Legal Issues in Enrolment for Schools

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This was a paper presented at Christian Schools National Business Conference on School Enrolment Legal Issues 

Dated 11 October 2006


Enrolment involves much more than legal issues but the consummation of the enrolment process involves a set of legal considerations that will now be surveyed.


2.1            Essential relationship is that of contract

By virtue of payment of fees there is a contractual relationship brought into existence between the non-government school and the parents regarding the provision of education services to their child or children.

No such contract is implied with government schools although recent legislation[1] contains contract like provisions.

Form of Contract

Typically, the form of the contract is contained in the application for admission which is accepted by the college.

Terms of Contract

The express terms, such as they are, in the contract of enrolment will usually be found in this document.  Other terms can be found elsewhere in policy documents but an important question is whether or not the form of contract is adequate to import these policies into the terms of the contract of enrolment.

Express Terms

Except in circumstances where required by statute, the terms of a contract do not need to be formalized into a written document and there is a whole body of law dealing with the task of identifying the express terms by such things as:

  • statements made during negotiations;
  • incorporation of terms by notice; and
  • incorporation of terms by a course of dealing.

Implied Terms

In most cases the express terms of a contract (distilled by the process set out above) will fail to deal adequately with what should happen when a particular event disrupts performance of the contract.

In such a case, a court will be asked to fill the gaps in the express terms and, again, there is a whole body of law dealing with the ways of filling these gaps by implied terms.   This involves obviously costly mechanisms and should be avoided wherever possible.

It is best to avoid this necessity by putting in place a contract of enrolment with sufficient express terms to meet most common situations that will arise.

2.2            Contracting Parties

In our experience it is sometimes difficult to identify the correct contracting parties to the contract of enrolment.

The College Contracting Party

In some cases the party named as the college in the application for enrolment doesn’t reflect the legal name of the college operating entity.  It is necessary to delve into the circumstances to find precisely which entity within the group is contracting with the parent.

This is sometimes seen within denominations where the college might not form a separate legal entity in its own right, even though it adopts a commonly used name for the college.

In other cases where an individual church, for example, has operated a college within its own structure and thereafter incorporates a special purpose vehicle to operate the college, the changes are not reflected in the application documentation.

Sometimes, there is confusion in the enrolment form between the entity that is the ultimate controller and holder of property and the operating entity formed to operate the college.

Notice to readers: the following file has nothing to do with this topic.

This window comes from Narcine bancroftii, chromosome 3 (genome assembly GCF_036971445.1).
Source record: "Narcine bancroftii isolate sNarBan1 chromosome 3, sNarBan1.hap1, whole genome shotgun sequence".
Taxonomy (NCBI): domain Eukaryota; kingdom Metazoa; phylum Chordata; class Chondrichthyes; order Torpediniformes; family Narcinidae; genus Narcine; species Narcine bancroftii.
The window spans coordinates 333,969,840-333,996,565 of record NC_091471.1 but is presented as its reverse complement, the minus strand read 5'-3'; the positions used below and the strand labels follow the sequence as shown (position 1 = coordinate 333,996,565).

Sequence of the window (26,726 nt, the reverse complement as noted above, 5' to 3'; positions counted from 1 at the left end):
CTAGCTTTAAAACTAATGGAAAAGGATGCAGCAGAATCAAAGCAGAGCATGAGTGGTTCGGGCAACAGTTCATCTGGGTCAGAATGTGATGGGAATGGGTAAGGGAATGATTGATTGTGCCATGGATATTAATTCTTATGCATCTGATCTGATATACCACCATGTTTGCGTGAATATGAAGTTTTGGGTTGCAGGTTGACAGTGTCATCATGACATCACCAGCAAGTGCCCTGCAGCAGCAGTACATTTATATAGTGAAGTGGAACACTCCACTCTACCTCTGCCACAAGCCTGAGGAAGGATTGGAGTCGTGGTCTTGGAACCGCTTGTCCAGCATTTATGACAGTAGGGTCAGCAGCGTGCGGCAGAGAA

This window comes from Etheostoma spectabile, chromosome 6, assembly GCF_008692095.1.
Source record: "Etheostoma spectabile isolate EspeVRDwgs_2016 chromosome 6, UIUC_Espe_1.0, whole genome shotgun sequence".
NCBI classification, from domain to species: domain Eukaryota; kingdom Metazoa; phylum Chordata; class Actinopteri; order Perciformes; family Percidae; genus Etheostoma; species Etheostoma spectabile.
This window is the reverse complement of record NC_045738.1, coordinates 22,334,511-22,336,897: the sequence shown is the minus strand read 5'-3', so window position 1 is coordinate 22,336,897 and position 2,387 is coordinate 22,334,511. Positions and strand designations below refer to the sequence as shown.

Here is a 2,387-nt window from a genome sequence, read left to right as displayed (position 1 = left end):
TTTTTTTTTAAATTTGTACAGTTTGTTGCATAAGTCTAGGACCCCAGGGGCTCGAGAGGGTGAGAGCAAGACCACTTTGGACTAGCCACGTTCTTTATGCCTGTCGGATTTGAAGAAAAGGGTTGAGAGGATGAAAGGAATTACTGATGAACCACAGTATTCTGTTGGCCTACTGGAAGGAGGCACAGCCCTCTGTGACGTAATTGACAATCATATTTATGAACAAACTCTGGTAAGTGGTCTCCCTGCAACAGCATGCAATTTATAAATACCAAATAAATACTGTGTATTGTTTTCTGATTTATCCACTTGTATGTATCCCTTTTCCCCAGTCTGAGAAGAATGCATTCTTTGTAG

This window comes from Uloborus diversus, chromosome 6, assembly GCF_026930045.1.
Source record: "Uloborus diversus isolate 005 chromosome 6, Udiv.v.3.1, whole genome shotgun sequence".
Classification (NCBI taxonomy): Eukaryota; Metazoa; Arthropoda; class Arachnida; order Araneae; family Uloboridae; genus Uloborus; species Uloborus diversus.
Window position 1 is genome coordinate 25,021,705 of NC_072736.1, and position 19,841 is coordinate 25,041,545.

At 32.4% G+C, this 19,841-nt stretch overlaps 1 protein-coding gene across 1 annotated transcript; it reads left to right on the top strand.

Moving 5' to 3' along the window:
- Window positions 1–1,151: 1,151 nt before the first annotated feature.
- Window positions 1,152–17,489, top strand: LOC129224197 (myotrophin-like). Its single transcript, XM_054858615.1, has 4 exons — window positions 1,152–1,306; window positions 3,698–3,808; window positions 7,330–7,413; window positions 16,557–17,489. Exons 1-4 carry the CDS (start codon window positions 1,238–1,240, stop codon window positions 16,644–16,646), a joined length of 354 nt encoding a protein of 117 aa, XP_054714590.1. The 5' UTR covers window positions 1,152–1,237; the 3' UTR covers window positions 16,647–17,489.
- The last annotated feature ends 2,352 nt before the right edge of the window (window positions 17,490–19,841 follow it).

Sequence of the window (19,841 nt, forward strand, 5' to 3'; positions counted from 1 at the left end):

The correct entity within a particular group to enter the contract with the parent is a question of fact in particular circumstances and care should be taken not to introduce confusion by naming the wrong entity.

Parent Contracting Parties

Where the child to be enrolled comes from a home with two natural parents living together then, quite obviously, both parents would be party to the contract.

In other circumstances the college will need to be sure that it is dealing with the correct party or parties and unless both natural parents are involved, some enquiry is necessary to correctly identify the “parent” parties to the contract with the college.

On 1 July 2006, the most significant changes to the Family Law Act 1975 in 30 years commenced.  Some of the changes include:

  • A change in terminology.  “Residence” and “contact” have been removed and replaced with “lives with” and “spends time with and communicates with”;
  • The introduction of a presumption of “shared parental responsibility”.

Sometimes the circumstances will involve a guardian appointed by a Will.

Before concluding enrolment procedures, the college should look into each child’s background in sufficient detail to ascertain the right of any party to contract with it in respect of a particular child and take advice on these circumstances where necessary.

All parent parties should be made jointly and severally liable.

Copies of all documentation that establish the right to contract (eg. the Will or Court Order) should always be retained on file.

2.3            Essential Terms

Without being exhaustive there are a number of matters that could be considered essential terms in a contract of enrolment.  These include:

  • Whether or not the enrolment fee is refundable or non-refundable;
  • The requirement to pay fees;
  • Fee increase provisions;
  • Reimbursement of reasonable expenditure on behalf of a student;
  • Late payment implications and interest on overdue amounts;
  • Notice period for withdrawal from enrolment;
  • A provision protecting the school against claims for loss, damage or theft of students’ personal property;
  • Provisions for dealing with collection, storage and disclosure of information;
  • Indemnity by the parent for damage arising out of failure of the student or parents to comply with any school codes or other rules;
  • Variation of contract procedure, for further details of which see below.

Variation of Contract

Many contracts of enrolment do not have any mention of the incorporation, as terms in the contract, of various school policies that are in existence at the time of the contract or promulgated later.  These policies include such things as disciplinary and codes of expectation and behaviour of students and medical procedures.

There should be an explicit statement that the policy documents of the school existing at the time of contract of enrolment, and any variation later published by the college, form part of the terms of the contract.  This is the same way that college child protection policies are incorporated into the contract of services with an individual teacher so that a breach of the policy becomes a breach of contract.

A proper mechanism for publication of the policy to give each individual parent reasonable notice of the change in such contractual terms should also be put in place.  This might be done by a letter to each parent enclosing the new policy as a unilateral variation of the contract or by an arrangement where the new policy is published on the college website and its existence is brought to the attention of individual parents.